Gov. Martin O'Malley waded into a brewing controversy over football coach Ralph Friedgen's contract at the University of Maryland, saying that public money shouldn't be used to buy out his contract if that's what officials in College Park decide to do.
"Were they to decide that there needed to be a change, I would hope that they not use public funds to buy out that contract," O'Malley said Tuesday in a response to questions from reporters.
Maryland senior associate athletic director Brian Ullmann said Tuesday night that "no request has been made to use University of Maryland funds for a buyout." Ullmann said the athletic department is a "self-supporting auxiliary unit of the University of Maryland expected to balance our budget annually through revenue streams such as Terrapin Club membership and ticket sales." He said the budget - $55 million this year - has been balanced for 16 consecutive years.
O'Malley declined to define what he meant by "public funds," saying he didn't want to weigh in on a "hypothetical" situation. The university, which receives state funding, also could fund a buyout in the form of a loan from the school's endowment or with private funds. Friedgen earns $2 million annually and has two years remaining.
Maryland (2-9 overall, 1-6 Atlantic Coast Conference) will be looking to avoid the first 10-loss season in school history when it meets Boston College (7-4, 4-3) Saturday at Byrd Stadium.
The Democratic governor insisted he's not involved "in any way" in the contract discussions or in evaluating the coach's performance. O'Malley, who graduated from the University of Maryland School of Law in Baltimore, attended the recent game with rival Virginia Tech that Maryland lost. He said he's aware it has been a "disappointing" season so far for the Terrapins.
Two prominent officials in the state university system - former Terrapins basketball stars Tom McMillen and Len Elmore - said Monday that it would be difficult to fund a buyout of a coach when the state is dealing with academic budget cuts and furloughs.
"I leave it to the university to manage its sports and most everything else," O'Malley said in Annapolis. "The thing I'm most focused on is making sure that we make the investments necessary to keep a high level of excellence and make college more affordable."
An emotional Friedgen declined to discuss his future on several occasions during his weekly news conference Tuesday in College Park, but the embattled coach made it clear that the Terps have the necessary tools - and motivation - for a turnaround season in 2010.
"We took our lumps this year," Friedgen said. "But we're not going to take our lumps next year."
Athletic director Debbie Yow, who has said repeatedly that she wouldn't evaluate Friedgen until after the season, attended Tuesday's news conference but declined to comment on the coach's status.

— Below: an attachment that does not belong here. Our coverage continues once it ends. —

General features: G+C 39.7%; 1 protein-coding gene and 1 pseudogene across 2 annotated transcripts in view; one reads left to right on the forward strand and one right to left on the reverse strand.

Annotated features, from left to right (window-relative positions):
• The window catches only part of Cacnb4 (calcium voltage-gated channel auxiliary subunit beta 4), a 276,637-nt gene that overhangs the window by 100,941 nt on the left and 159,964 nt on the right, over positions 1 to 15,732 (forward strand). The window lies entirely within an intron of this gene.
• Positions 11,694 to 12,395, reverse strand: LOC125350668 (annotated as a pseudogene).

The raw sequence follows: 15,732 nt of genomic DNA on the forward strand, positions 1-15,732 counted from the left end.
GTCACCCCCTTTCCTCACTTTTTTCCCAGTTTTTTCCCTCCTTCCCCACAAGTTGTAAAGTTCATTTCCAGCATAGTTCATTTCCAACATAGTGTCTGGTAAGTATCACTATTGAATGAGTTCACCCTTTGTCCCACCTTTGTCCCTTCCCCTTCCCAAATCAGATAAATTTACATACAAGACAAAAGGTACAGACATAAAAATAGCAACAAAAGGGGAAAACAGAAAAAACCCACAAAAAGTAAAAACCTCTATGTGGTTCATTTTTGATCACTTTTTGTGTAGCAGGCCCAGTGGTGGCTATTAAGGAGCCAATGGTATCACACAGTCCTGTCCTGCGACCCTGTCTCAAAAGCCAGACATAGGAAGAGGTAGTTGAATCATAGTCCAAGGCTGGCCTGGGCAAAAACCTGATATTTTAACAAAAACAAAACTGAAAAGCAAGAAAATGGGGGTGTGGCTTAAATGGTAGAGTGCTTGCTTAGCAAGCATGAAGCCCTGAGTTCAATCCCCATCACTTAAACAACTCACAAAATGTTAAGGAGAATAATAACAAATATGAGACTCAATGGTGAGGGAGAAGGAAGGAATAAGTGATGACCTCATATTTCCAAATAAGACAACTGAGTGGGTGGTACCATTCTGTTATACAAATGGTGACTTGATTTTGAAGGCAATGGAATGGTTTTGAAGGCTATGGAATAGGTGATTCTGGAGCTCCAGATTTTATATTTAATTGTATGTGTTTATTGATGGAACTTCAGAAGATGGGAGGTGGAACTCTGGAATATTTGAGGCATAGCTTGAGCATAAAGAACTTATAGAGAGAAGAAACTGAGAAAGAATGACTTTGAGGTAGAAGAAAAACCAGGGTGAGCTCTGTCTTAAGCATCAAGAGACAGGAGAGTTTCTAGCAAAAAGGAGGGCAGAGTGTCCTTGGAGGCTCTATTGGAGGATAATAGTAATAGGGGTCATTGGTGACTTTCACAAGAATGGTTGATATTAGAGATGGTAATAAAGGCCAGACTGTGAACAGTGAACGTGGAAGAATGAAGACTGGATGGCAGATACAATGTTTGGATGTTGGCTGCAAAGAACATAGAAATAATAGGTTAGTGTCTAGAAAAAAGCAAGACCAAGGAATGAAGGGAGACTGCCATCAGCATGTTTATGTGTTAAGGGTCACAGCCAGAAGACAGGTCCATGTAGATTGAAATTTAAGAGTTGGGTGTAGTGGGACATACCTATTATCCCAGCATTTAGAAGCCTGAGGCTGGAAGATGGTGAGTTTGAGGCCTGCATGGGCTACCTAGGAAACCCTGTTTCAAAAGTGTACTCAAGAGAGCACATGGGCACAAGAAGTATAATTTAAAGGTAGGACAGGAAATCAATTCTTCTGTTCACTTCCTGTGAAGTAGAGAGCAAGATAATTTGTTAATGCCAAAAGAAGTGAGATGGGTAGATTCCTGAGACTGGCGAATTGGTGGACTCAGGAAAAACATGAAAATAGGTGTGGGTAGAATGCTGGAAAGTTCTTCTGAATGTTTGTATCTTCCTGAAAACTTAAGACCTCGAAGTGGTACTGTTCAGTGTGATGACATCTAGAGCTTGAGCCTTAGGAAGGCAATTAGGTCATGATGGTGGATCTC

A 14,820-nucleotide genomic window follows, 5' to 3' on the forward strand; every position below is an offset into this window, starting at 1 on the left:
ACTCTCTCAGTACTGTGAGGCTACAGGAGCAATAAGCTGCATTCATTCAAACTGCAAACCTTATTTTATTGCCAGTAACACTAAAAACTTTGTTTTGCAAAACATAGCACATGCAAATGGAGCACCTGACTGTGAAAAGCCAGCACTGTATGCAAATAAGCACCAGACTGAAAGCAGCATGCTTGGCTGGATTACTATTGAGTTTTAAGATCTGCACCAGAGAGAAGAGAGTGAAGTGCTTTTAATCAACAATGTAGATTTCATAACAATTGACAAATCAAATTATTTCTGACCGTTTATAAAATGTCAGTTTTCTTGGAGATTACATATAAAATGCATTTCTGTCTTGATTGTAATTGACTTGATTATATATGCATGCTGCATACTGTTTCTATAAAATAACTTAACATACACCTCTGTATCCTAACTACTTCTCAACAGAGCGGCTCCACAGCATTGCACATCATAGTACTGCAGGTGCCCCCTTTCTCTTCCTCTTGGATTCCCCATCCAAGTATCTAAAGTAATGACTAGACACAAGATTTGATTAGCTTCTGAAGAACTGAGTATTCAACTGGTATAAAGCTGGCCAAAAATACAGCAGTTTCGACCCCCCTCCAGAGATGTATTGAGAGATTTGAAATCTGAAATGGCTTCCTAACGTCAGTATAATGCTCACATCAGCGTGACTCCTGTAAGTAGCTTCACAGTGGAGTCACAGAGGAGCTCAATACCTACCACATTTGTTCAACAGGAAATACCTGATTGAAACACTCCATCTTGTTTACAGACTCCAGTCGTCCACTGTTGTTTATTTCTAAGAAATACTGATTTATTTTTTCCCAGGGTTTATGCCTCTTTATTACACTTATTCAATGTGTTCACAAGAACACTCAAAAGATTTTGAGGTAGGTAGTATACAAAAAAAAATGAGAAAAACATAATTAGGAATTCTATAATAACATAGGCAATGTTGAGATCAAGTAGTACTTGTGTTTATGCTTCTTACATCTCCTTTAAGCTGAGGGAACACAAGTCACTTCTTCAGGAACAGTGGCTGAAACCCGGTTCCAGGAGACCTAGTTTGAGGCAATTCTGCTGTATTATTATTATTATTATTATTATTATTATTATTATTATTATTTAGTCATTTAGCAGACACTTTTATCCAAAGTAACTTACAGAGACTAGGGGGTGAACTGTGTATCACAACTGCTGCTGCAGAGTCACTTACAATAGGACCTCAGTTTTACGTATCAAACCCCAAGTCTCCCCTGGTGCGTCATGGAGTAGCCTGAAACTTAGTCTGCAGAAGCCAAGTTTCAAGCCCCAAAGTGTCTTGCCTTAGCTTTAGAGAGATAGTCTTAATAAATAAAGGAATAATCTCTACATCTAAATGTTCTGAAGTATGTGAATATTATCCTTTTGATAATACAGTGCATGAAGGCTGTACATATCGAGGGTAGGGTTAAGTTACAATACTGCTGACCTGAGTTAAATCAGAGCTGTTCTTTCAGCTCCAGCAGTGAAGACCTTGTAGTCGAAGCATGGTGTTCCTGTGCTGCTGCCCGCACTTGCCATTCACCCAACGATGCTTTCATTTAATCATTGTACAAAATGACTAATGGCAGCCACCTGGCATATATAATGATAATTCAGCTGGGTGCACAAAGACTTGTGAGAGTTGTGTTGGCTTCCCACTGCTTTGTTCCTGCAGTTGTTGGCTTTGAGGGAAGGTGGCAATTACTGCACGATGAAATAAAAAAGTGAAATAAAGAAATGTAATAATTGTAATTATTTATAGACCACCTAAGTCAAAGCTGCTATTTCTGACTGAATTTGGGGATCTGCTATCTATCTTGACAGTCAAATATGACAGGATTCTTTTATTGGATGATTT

While Saturday's game will be the final one for the team's 13 seniors - and possibly for their 62-year-old coach - Friedgen said that fans have a lot to look forward to next season. Asked what he would tell fans who have supported him during his nine-year tenure but are now considering canceling their season tickets, Friedgen said: "I would say 'Keep the faith. We have a lot of guys coming back and I believe in this team very much. They've got a lot to look forward to because we're going to grow from this experience.' "
With his voice wavering slightly and tears welling, Friedgen continued. "We're going to appreciate winning maybe more than we have in the past. I think the future's pretty bright," he said.
Friedgen wouldn't comment on how his players have responded to rumors about his job security.
"I'm not going to get into that," he said. "That is what it is. I told them [Monday] night, 'Focus on what we can control,' and what we control is preparing for Boston College."
Friedgen also declined to talk about possible staff changes should he remain.
"I'm going to evaluate that after the season. We'll do everything after the season. Let's finish the season first," Friedgen said.
Friedgen said he has been surprised at how resilient his players have been.
When he met Monday with the team to go over a change of schedule because of Thanksgiving, Friedgen told his players that they could go home after practice Wednesday and spend a good part of the holiday with their families. In the past, Friedgen said that "25 to 30" players would take him up on the offer.
"When I asked who was going home, two kids stood up," Friedgen recalled. "So I said, 'Did you not understand the question?' After practice, I said, 'Maybe some of you misunderstood, it's OK to go home after practice on Wednesday.' I said, 'Stand up again.' Now only one guy stood up. That's unbelievable. Here were are 2-9 and these kids are staying."
Wide receiver Adrian Cannon said he hasn't noticed any difference this week in Friedgen's approach to Saturday's game. As for Friedgen showing some emotion Tuesday, Cannon said: "Coach is always emotional. That's one thing we like about Coach. He wears his emotions on his sleeve. We love him for that. He's keeping us up, telling us how proud he is of us. We're trying to work hard for him and get him this last win."